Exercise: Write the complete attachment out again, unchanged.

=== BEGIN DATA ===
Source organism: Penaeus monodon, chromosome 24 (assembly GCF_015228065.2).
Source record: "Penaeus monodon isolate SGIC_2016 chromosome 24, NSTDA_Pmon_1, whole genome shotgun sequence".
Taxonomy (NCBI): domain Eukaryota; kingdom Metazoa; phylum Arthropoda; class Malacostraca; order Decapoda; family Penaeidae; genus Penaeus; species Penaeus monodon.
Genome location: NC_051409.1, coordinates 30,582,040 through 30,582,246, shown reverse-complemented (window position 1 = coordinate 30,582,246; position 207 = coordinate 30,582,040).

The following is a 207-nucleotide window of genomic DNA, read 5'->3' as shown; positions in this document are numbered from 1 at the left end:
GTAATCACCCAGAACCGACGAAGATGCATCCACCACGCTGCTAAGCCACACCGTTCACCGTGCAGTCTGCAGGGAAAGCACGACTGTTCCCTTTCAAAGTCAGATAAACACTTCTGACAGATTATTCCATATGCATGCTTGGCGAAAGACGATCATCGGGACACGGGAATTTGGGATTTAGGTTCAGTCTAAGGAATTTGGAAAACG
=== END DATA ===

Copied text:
Source organism: Penaeus monodon, chromosome 24 (assembly GCF_015228065.2).
Source record: "Penaeus monodon isolate SGIC_2016 chromosome 24, NSTDA_Pmon_1, whole genome shotgun sequence".
Taxonomy (NCBI): domain Eukaryota; kingdom Metazoa; phylum Arthropoda; class Malacostraca; order Decapoda; family Penaeidae; genus Penaeus; species Penaeus monodon.
Genome location: NC_051409.1, coordinates 30,582,040 through 30,582,246, shown reverse-complemented (window position 1 = coordinate 30,582,246; position 207 = coordinate 30,582,040).

The following is a 207-nucleotide window of genomic DNA, read 5'->3' as shown; positions in this document are numbered from 1 at the left end:
GTAATCACCCAGAACCGACGAAGATGCATCCACCACGCTGCTAAGCCACACCGTTCACCGTGCAGTCTGCAGGGAAAGCACGACTGTTCCCTTTCAAAGTCAGATAAACACTTCTGACAGATTATTCCATATGCATGCTTGGCGAAAGACGATCATCGGGACACGGGAATTTGGGATTTAGGTTCAGTCTAAGGAATTTGGAAAACG